Review: “Coco Before Chanel” (2009)
WARNING: SIMPLE, ELEGANT SPOILERS
A story has a dramatic arc, a life doesn’t. That’s always been the problem with biopics. So you understand why filmmakers such Anne Fontaine, who directed and co-wrote “Coco Avant Chanel,” decide to dramatize a portion of the life rather than the whole, long, messy thing. You also understand why Fontaine chose this portion of Chanel’s life: the portion—for those whose French is worse than mine—before she became a fashion icon. People like watching people rise. Audiences are made up of folks with unfulfilled dreams who enjoy sitting in the dark watching someone with whom they can identify fulfill theirs.
So why doesn’t the movie work? Does the title character remain too unknowable? Is her love affair with Arthur “Boy” Capel too uninteresting? Are the clues to how she will eventually transform the fashion world, and thus the world—having women dress for women, and for comfort, rather than in the confining corsets and plumy hats and long heavy dresses of the period—too facile? Does the movie not care enough about why she matters (fashion and proto-feminism) in favor of why she doesn’t (love love love)?
Qui Qu'a Vu Coco
The movie begins when Gabrielle Chanel, age 10, all big dark eyes, is deposited at a Catholic orphanage and casts a final, bewildered glance at the carriage driver, seen in quarter-view, who, one assumes (correctly), is her father. Historically, this orphanage was where Gabrielle learned to be a seamstress, and where, one suspects, the austerity and simplicity of the nuns’ habits made an impression on her fashion sense, but we only get glimpses of this. We mostly take away a sense of powerlessness and loneliness in echoing hallways.
Cut to: A music hall during the belle époque, where Gabrielle (now Audrey Tautou) and her sister, Adrienne (Marie Gillain), perform the song “Qui Qu’a Vu Coco,” before rowdy crowds, then mingle with the guests, mostly upper-crust military officers and barons. Gabrielle, quickly dubbed “Coco” after the song, is a lousy mingler, but she pares (and pairs) nicely with Etienne Balsan (Benoit Poelvoorde), who is rich, cynical, out for a good time, and amused by Coco’s bluntness. Coco’s sister becomes the mistress of one Baron, but Balsan leaves for his estate in Compiegne without proffering an invitation to Coco. So she simply shows up.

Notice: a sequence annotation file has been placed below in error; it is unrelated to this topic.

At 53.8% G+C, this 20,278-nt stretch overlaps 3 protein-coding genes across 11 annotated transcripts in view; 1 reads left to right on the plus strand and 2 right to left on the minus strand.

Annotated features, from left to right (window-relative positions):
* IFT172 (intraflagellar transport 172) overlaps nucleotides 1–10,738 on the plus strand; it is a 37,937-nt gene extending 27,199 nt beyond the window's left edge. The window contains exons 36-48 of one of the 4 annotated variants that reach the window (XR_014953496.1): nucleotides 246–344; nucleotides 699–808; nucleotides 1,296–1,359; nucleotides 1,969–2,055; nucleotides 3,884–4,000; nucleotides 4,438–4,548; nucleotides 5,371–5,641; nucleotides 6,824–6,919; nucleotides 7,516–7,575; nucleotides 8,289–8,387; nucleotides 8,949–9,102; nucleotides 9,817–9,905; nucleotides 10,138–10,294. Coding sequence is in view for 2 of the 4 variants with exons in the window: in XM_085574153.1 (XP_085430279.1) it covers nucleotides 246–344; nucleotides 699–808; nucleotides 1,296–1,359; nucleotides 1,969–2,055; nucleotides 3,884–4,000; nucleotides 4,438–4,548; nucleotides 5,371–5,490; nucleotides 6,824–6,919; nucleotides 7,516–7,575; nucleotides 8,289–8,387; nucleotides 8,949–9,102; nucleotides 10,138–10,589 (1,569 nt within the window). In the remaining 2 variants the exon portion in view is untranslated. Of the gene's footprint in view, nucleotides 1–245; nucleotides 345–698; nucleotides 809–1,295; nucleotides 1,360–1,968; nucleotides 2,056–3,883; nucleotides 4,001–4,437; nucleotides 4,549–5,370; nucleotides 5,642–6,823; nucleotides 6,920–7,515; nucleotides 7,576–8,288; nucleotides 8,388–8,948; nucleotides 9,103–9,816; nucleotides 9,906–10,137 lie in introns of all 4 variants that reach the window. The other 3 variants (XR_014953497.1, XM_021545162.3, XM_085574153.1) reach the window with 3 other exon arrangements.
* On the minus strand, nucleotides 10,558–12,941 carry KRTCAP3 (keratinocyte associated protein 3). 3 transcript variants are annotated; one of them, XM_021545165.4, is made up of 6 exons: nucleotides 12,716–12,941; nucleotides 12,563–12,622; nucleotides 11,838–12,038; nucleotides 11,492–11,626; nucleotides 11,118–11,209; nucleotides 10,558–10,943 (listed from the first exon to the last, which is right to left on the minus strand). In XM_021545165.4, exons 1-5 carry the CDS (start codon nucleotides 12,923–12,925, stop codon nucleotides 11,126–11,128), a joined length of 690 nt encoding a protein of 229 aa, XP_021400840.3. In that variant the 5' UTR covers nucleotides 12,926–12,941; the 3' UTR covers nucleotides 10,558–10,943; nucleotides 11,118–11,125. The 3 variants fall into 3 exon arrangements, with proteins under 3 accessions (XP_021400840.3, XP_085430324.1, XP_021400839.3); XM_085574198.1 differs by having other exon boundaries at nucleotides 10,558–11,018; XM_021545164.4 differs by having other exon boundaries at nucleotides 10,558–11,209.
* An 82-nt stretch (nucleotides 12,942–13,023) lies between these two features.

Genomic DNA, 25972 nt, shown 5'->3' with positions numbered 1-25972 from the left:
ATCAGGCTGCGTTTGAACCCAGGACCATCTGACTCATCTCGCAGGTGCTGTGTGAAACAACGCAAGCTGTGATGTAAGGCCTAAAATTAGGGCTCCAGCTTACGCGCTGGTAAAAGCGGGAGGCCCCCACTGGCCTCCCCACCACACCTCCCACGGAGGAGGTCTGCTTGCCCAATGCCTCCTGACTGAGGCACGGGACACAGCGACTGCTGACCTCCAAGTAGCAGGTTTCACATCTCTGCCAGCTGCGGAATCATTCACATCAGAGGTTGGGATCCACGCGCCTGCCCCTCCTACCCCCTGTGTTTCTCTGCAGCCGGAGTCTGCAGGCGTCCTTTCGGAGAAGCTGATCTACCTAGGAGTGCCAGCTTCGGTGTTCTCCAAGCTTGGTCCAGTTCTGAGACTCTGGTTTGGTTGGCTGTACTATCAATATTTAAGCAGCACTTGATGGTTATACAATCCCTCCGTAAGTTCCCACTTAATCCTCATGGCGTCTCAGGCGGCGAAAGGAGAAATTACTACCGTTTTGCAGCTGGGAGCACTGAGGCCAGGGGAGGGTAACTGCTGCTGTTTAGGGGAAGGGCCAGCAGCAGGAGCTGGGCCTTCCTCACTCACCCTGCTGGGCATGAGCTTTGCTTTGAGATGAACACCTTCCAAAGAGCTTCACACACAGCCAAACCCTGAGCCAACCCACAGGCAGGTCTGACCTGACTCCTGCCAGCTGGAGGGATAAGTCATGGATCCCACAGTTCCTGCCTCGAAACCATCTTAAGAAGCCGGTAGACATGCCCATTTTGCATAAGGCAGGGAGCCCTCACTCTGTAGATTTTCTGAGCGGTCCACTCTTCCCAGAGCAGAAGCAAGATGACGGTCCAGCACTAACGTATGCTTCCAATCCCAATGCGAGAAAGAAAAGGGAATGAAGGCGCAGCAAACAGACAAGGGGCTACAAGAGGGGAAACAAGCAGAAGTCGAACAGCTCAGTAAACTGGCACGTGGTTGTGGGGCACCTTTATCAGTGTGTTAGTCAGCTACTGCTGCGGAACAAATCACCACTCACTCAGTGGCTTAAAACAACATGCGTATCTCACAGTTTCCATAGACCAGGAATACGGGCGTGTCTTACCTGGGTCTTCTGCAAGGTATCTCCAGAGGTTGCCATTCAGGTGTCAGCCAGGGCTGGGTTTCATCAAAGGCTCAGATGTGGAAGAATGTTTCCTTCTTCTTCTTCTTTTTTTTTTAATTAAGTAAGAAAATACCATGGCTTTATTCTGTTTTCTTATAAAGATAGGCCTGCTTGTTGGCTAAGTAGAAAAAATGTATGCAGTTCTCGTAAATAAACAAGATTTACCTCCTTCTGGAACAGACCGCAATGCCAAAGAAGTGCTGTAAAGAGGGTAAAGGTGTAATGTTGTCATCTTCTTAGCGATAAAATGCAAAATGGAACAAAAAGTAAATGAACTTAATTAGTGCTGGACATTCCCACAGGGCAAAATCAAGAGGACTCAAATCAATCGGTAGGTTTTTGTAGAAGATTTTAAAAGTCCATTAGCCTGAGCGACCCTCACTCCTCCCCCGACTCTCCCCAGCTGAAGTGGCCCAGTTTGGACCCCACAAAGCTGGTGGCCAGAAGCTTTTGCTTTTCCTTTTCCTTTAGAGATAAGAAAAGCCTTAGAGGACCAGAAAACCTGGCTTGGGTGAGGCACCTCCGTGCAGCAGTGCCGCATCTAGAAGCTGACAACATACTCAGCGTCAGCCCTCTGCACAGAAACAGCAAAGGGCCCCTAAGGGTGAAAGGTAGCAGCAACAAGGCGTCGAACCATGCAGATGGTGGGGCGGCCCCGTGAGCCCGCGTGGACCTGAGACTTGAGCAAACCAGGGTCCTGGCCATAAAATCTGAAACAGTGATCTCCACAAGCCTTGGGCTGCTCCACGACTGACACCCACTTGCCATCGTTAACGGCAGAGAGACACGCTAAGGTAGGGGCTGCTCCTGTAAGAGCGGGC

The belle époque was the beautiful time for aristocrats like Balsan, not poorhouse candidates like Coco, and she bristles under the strictures of their unequal relationship. So do we. At first he keeps her hidden. When she emerges, he wants her to perform. She disapproves of the waste and frivolity of the upper classes, and wants work, but wonders what she can do. Sing and dance? Become an actress like Balsan’s frequent guest, and former lover, Emilienne d'Alençon (Emmanuelle Devos)? All the while Coco becomes known for her simple, freeing, boyish fashion sense. Emilienne keeps asking about her hats. Can you make me one? Here’s my rich friend. Can you make her one?
The story is obviously moving in this direction but the title character doesn’t seem to realize it. Is this good? An example of life happening while you’re busy making other plans? Or is it bad: The filmmaker’s assumption (film-in-general’s assumption) that audiences are only interested in what Gore Vidal famously called love love love?
Yes, Coco falls in love, with British coal magnate “Boy” Capel, and off they go for a weekend by the sea, where she gets the inspiration for the striped sailor’s shirt and the little black dress. Productive weekend! There’s a good scene in the tailor shop where she lays out her black-dress specifications, resisting, all the while, the tailor’s polite push toward the conventional. Him: It should be peach tones. It should have a corset. It should have a belt. Her: Non, non, non.
Coco’s happy with Capel but he’s got a secret—he’s marrying British money—and Balsan spills the beans, partly from jealousy, partly because he cares about Coco and doesn’t want her hurt. Balsan’s role throughout is reminiscent of Bror Blixen (Klaus Maria Brandauer) in “Out of Africa”: the disreputable man the heroine is stuck with but uninterested in, even though he’s the most interesting character onscreen. He has a laissez faire bluntness that’s fun and vaguely sexy. He even proposes to her.
Instead she starts a hat shop in Paris. Finally! one thinks. Ten seconds later, a woman says, “Look, a gentleman.” Oh no! one thinks. Yeah, it's “Boy” Capel. More love-making. More promise-making. They’ll have two months by the sea. Then he dies in a car accident. She sees the wreck. She cries. Then she makes dresses, puts on a fashion show, and everyone applauds. FIN.
The movie is based on a book by a woman, written and directed by a woman, yet it almost feels sexist in how much it ignores why Chanel is relevant. Maybe fans already know too much about her career and wanted the gossip. Maybe people always want the gossip.
Me, I knew little about Chanel going in so it was all news. At the same time, the movie left me wondering to what extent she was part of a trend and to what extent she was ahead of the trend. Did she single-handedly put women in pants? In this fact alone you see the redefinition of beauty in the 20th century. Voluptuous women look better in dresses, thinner women in pants. With women in pants, western society’s definition of beauty shifted from the zaftig to the thin. Coco was not considered beautiful, then helped redefine beauty closer to how she looked. Not bad! This shift also led to anorexia. There are corsets in the mind no fashion designer can remove.
In the end, “Coco Avant Chanel” has some of the realism of French films but also the glossy, dishonest feel of Hollywood films. “In order to be irreplaceable,“ Chanel once said, ”one must always be different.” This one isn’t.